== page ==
“Yes, sir,” King said.
King sometimes appeared confused by questions by defense lawyers, but he kept his composure. After some particularly pointed questions, King paused and stared pensively at the ceiling before answering.
Asked later how he thought his testimony had been received, King simply shrugged. He was whisked out of court, avoiding hundreds of reporters and more than two dozen television cameras set up outside the courthouse.
It was the first time King has told his story in a courtroom, and his testimony is at the emotional core of the federal case. Last year’s state trial of the same officers ended in not guilty verdicts on all but one count, touching off the worst urban riots this century.
In the earlier trial, prosecutors from the Los Angeles County district attorney’s office worried about how King would perform on the stand, and ultimately decided not to call him as a witness--a decision that was roundly criticized after the verdicts.
Kowalski’s questioning of King lasted only 45 minutes, and the prosecutor’s delicate interrogation emphasized the unusual position that King occupies in the federal trial. Although King’s testimony has been widely anticipated, he has no expertise on the Constitution or the use of force, and thus cannot testify about the basis for the federal charges: That the four defendants willfully used unreasonable force in arresting King on March 3, 1991.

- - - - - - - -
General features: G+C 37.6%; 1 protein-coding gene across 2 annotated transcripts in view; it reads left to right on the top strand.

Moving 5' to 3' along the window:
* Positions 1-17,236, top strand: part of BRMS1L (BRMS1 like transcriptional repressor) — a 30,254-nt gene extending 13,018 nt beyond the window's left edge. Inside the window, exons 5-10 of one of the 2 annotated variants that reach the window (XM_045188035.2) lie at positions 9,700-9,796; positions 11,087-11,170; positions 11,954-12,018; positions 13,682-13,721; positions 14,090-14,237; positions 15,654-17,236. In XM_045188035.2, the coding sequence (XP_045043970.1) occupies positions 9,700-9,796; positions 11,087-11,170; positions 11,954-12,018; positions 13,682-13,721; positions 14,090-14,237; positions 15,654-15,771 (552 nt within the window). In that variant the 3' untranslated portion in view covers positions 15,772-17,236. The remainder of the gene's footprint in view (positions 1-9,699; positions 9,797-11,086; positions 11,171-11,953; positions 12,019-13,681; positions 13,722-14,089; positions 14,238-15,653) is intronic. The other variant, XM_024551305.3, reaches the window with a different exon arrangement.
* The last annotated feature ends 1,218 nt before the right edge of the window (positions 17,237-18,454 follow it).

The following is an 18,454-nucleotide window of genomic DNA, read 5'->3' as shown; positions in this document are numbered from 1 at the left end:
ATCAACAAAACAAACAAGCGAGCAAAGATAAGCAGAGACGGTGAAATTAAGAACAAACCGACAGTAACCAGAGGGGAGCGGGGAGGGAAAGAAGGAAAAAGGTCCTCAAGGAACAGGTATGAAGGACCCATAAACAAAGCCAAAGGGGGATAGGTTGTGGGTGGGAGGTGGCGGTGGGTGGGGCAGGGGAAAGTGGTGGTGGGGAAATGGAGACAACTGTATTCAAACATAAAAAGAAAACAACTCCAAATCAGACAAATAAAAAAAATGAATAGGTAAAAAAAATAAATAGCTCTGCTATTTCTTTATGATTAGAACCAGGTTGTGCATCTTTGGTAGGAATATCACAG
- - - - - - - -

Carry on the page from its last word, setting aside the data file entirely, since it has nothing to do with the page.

Federal prosecutors have planned for months to use King as a witness. During jury selection last month, they promised prospective jurors that they would hear from King this time.
After calling 22 other witnesses, prosecutors finally made good on that promise Tuesday afternoon. King entered the room flanked by FBI agents, and the sight of him silenced the packed courtroom.
Under questioning by Kowalski, King acknowledged that he was on parole the night of the incident, that he had been drinking and that he fled police officers who tried to pull him over when he had been speeding. But he denied that he had used PCP, and he insisted that once he stopped his Hyundai, he tried to comply with police commands.
“It was very confusing,” he said, adding that the commands were coming from several different officers at once. “They said: ‘Put your hands on the top of the car,’ and then, ‘No, no, no, no, no, no. Put your hands on the hood of the car.’ ”